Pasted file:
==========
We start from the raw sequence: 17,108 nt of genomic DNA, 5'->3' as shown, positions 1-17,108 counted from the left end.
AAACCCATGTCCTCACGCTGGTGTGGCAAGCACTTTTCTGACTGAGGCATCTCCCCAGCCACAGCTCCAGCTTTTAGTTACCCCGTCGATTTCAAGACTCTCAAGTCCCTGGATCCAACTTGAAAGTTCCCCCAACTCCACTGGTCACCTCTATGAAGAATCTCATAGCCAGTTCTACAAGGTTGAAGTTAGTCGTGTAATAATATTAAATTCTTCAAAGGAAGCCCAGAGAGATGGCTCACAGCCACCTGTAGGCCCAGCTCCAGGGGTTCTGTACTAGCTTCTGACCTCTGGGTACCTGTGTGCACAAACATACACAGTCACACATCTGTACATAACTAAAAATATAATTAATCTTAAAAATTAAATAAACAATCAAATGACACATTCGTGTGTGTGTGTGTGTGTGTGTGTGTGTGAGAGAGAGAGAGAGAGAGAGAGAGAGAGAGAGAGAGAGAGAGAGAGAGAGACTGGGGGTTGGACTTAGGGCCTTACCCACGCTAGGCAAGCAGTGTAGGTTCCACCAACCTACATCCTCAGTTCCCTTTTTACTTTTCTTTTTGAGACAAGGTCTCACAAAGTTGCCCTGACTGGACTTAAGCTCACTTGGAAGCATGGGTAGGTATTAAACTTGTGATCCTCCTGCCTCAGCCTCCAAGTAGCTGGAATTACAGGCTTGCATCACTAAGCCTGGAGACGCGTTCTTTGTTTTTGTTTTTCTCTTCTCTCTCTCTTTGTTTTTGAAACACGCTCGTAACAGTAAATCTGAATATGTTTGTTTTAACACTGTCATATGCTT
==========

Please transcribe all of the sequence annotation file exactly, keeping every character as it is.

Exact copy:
We start from the raw sequence: 17,108 nt of genomic DNA, 5'->3' as shown, positions 1-17,108 counted from the left end.
AAACCCATGTCCTCACGCTGGTGTGGCAAGCACTTTTCTGACTGAGGCATCTCCCCAGCCACAGCTCCAGCTTTTAGTTACCCCGTCGATTTCAAGACTCTCAAGTCCCTGGATCCAACTTGAAAGTTCCCCCAACTCCACTGGTCACCTCTATGAAGAATCTCATAGCCAGTTCTACAAGGTTGAAGTTAGTCGTGTAATAATATTAAATTCTTCAAAGGAAGCCCAGAGAGATGGCTCACAGCCACCTGTAGGCCCAGCTCCAGGGGTTCTGTACTAGCTTCTGACCTCTGGGTACCTGTGTGCACAAACATACACAGTCACACATCTGTACATAACTAAAAATATAATTAATCTTAAAAATTAAATAAACAATCAAATGACACATTCGTGTGTGTGTGTGTGTGTGTGTGTGTGTGAGAGAGAGAGAGAGAGAGAGAGAGAGAGAGAGAGAGAGAGAGAGAGAGAGACTGGGGGTTGGACTTAGGGCCTTACCCACGCTAGGCAAGCAGTGTAGGTTCCACCAACCTACATCCTCAGTTCCCTTTTTACTTTTCTTTTTGAGACAAGGTCTCACAAAGTTGCCCTGACTGGACTTAAGCTCACTTGGAAGCATGGGTAGGTATTAAACTTGTGATCCTCCTGCCTCAGCCTCCAAGTAGCTGGAATTACAGGCTTGCATCACTAAGCCTGGAGACGCGTTCTTTGTTTTTGTTTTTCTCTTCTCTCTCTCTTTGTTTTTGAAACACGCTCGTAACAGTAAATCTGAATATGTTTGTTTTAACACTGTCATATGCTT